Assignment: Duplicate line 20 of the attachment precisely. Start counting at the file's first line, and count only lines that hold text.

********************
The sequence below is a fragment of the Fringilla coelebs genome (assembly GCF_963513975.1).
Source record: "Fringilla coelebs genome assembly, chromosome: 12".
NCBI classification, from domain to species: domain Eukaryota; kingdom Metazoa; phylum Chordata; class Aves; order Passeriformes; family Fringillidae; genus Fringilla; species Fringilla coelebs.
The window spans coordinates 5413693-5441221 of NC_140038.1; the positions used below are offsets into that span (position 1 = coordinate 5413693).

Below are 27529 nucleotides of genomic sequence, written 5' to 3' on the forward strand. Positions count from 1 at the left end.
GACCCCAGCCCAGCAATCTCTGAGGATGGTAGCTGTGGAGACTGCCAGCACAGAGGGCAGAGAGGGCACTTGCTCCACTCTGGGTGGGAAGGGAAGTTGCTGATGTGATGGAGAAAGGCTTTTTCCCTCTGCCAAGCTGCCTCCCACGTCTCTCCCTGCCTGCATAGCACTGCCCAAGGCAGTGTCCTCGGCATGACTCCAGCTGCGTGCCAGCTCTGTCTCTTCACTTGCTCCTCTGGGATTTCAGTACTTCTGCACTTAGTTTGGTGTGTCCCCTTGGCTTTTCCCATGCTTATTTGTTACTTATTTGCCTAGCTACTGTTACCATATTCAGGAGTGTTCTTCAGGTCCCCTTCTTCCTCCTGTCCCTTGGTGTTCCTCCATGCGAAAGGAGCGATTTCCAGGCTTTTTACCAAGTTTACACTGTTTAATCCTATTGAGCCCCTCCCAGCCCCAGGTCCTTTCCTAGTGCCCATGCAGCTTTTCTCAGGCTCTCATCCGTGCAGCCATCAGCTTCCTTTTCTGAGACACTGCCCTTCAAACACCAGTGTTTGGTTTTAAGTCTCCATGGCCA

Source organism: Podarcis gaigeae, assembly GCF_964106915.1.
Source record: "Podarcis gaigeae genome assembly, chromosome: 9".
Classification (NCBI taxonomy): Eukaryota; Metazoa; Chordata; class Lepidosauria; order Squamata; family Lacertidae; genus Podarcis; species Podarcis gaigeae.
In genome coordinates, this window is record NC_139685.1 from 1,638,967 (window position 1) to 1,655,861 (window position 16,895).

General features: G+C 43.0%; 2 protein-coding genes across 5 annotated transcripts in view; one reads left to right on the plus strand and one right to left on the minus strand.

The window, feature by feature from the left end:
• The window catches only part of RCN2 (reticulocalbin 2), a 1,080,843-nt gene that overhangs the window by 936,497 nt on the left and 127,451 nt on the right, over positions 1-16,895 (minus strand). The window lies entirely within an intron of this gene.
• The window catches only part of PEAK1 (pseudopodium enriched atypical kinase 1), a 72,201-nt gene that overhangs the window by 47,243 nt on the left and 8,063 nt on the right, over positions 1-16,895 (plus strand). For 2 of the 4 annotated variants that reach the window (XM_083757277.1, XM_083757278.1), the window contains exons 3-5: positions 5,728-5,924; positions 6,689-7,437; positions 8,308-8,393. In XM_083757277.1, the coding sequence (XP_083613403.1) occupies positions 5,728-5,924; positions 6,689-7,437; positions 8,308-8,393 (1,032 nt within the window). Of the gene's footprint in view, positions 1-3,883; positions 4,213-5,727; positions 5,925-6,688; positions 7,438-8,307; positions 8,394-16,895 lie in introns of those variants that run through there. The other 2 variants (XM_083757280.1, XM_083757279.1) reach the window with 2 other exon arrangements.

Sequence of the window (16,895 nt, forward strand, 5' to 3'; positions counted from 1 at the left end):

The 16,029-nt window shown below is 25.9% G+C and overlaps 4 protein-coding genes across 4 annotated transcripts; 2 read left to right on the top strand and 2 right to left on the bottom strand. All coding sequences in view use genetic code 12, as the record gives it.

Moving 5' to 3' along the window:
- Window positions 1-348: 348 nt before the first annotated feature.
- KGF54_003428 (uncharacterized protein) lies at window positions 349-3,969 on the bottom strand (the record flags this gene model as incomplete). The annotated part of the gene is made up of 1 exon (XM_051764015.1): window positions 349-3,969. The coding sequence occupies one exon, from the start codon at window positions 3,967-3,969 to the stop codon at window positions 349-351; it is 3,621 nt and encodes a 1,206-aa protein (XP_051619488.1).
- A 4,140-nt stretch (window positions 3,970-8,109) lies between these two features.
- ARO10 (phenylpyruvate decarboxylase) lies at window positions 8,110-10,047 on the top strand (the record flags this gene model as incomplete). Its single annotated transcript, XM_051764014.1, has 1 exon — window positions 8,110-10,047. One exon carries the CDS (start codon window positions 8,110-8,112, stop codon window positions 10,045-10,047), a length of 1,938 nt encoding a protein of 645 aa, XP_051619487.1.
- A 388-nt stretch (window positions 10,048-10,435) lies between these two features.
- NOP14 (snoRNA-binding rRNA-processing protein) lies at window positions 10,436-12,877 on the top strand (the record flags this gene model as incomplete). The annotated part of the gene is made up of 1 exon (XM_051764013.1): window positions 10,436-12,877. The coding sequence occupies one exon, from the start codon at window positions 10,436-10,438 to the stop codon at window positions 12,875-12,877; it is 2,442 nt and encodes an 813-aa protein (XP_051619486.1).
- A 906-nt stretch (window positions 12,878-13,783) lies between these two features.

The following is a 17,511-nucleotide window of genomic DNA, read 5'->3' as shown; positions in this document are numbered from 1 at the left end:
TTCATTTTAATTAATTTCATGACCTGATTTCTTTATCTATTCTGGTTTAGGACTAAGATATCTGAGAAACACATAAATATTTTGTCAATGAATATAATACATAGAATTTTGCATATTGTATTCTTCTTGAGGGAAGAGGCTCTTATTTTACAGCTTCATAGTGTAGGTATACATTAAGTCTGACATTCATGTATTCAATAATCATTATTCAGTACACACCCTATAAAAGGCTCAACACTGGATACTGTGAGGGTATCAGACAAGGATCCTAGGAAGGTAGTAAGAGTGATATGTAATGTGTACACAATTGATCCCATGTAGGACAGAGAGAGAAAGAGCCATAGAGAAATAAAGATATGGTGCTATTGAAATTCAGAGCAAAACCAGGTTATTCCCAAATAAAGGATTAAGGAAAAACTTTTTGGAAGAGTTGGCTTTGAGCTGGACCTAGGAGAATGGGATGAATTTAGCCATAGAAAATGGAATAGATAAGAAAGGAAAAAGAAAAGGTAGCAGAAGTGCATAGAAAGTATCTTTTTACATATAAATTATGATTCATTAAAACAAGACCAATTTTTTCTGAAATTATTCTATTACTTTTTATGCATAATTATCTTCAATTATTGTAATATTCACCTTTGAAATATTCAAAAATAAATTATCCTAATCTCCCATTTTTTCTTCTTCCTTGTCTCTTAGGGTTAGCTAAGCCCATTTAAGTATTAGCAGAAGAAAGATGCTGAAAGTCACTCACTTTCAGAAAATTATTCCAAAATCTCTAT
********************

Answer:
- A 4,140-nt stretch (window positions 3,970-8,109) lies between these two features.